Richard Honeck (1877-1976), an American murderer, served what is believed to be the longest gaol sentence ever to terminate in a prisoner's release. Jailed in 1899 for the killing of a former school friend, Honeck was paroled from Menard Correctional Center in Chester, Illinois on 20 December 1963, having served 64 years and one month of his life sentence. In the decades between his conviction and the time his case came to public notice again in August 1963, he received only a single letter – a four-line note from his brother in June 1904 – and two visitors: a friend in 1904, and a newspaper reporter in 1963.
My recent stumble across mention of this oddity in Irving Wallace and David Wallechinsky's incomparable The People's Almanac (New York: Doubleday, 1975), p.1341, inspired a brief flurry of research in the online archives of the New York Times and the Chicago Tribune - the magnificent repositories of which are now fully keyword searchable from their first issues to the present day. A quarter of an hour's work was enough to flesh out a story easily bizarre enough to make the pages of FT – a good example of just how quickly researchers can move in this digital age.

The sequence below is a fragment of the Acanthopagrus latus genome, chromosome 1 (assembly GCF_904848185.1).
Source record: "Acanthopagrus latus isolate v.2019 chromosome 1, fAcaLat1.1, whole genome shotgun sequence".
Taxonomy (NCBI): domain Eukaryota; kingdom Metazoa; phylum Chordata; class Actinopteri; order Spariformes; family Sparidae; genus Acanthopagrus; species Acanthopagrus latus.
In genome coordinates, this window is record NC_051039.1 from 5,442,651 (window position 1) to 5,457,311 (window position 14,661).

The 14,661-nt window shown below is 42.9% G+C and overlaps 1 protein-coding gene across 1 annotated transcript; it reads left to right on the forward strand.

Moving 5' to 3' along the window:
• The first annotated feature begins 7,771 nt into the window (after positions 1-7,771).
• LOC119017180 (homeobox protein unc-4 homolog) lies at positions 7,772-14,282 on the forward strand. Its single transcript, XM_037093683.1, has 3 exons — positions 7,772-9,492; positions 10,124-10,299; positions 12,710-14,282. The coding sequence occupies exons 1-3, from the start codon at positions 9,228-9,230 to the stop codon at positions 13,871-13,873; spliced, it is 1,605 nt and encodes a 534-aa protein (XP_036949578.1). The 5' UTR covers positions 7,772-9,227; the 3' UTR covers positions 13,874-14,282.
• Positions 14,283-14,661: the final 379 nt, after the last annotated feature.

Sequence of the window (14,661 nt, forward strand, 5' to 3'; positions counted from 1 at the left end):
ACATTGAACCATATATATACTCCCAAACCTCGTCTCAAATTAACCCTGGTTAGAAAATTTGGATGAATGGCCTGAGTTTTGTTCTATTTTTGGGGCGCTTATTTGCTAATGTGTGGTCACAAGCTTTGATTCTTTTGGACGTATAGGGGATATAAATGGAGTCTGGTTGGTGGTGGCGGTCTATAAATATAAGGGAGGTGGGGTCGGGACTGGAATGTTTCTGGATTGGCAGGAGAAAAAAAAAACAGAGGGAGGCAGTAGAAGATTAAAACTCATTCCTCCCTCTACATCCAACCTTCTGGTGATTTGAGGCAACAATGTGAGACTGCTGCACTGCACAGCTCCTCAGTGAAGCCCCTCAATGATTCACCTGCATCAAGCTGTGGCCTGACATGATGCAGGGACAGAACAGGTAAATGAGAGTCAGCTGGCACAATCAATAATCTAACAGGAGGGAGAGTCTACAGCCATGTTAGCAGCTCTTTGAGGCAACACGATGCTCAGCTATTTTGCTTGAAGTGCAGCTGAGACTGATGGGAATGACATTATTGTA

Honeck, a telegraph operator and son of a wealthy dealer in farm equipment, was 22 years old when he was arrested in Chicago in September 1899 for the killing of Walter F. Koeller. He and another man, Herman Hundhausen, had gone to Koeller's room armed with an eight-inch bowie knife, a sixteen-inch bowie knife, a silver-plated case knife, a .44 caliber revolver, a .38 caliber revolver, a .22 caliber revolver, a club, and two belts of cartridges. They also carried a getaway kit: two satchels filled with dime novels, obscene etchings, and clothes from which the names had been cut (New York Times, 4+5 September 1899).
Koeller, who was later found by the police sitting in a chair stabbed in the back, had testified for the prosecution some years earlier when Honeck and Hundhausen were charged with setting a number of fires in their home town, Hermann, Missouri (New York Times, 5 September 1899). According to a confession made by Hundhausen, the two men had sworn revenge and had planned Koeller's murder in considerable detail. Honeck, Hundhausen said, had stabbed the dead man with the eight inch bowie knife (Ibid and Chicago Tribune, 5 September, 22+25 October, 5 November 1899).